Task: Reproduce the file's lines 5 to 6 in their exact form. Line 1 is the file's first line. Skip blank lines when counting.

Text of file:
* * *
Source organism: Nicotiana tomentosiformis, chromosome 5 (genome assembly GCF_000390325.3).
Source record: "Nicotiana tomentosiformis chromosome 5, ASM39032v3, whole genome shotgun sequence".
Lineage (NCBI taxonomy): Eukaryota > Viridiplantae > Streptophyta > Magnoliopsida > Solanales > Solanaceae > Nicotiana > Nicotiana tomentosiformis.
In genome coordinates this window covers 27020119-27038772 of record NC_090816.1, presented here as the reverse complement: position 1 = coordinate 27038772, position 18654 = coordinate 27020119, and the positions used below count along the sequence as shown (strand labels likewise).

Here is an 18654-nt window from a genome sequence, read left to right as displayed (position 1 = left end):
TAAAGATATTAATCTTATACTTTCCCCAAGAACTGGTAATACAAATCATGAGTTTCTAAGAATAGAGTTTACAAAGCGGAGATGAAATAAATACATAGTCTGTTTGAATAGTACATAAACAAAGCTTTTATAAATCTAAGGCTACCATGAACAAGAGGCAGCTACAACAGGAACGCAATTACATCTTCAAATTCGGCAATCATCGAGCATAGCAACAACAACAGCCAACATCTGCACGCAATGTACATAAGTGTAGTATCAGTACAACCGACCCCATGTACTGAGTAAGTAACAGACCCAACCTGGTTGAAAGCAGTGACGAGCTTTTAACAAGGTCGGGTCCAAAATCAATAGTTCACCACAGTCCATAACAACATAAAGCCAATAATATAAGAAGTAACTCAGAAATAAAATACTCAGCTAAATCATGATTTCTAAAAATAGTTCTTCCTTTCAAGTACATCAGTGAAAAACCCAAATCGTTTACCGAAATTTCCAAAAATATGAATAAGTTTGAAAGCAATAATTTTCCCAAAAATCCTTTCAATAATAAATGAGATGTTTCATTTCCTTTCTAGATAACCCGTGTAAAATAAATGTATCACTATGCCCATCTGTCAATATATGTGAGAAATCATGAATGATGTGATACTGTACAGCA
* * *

Here is an 18654-nt window from a genome sequence, read left to right as displayed (position 1 = left end):
TAAAGATATTAATCTTATACTTTCCCCAAGAACTGGTAATACAAATCATGAGTTTCTAAGAATAGAGTTTACAAAGCGGAGATGAAATAAATACATAGTCTGTTTGAATAGTACATAAACAAAGCTTTTATAAATCTAAGGCTACCATGAACAAGAGGCAGCTACAACAGGAACGCAATTACATCTTCAAATTCGGCAATCATCGAGCATAGCAACAACAACAGCCAACATCTGCACGCAATGTACATAAGTGTAGTATCAGTACAACCGACCCCATGTACTGAGTAAGTAACAGACCCAACCTGGTTGAAAGCAGTGACGAGCTTTTAACAAGGTCGGGTCCAAAATCAATAGTTCACCACAGTCCATAACAACATAAAGCCAATAATATAAGAAGTAACTCAGAAATAAAATACTCAGCTAAATCATGATTTCTAAAAATAGTTCTTCCTTTCAAGTACATCAGTGAAAAACCCAAATCGTTTACCGAAATTTCCAAAAATATGAATAAGTTTGAAAGCAATAATTTTCCCAAAAATCCTTTCAATAATAAATGAGATGTTTCATTTCCTTTCTAGATAACCCGTGTAAAATAAATGTATCACTATGCCCATCTGTCAATATATGTGAGAAATCATGAATGATGTGATACTGTACAGCA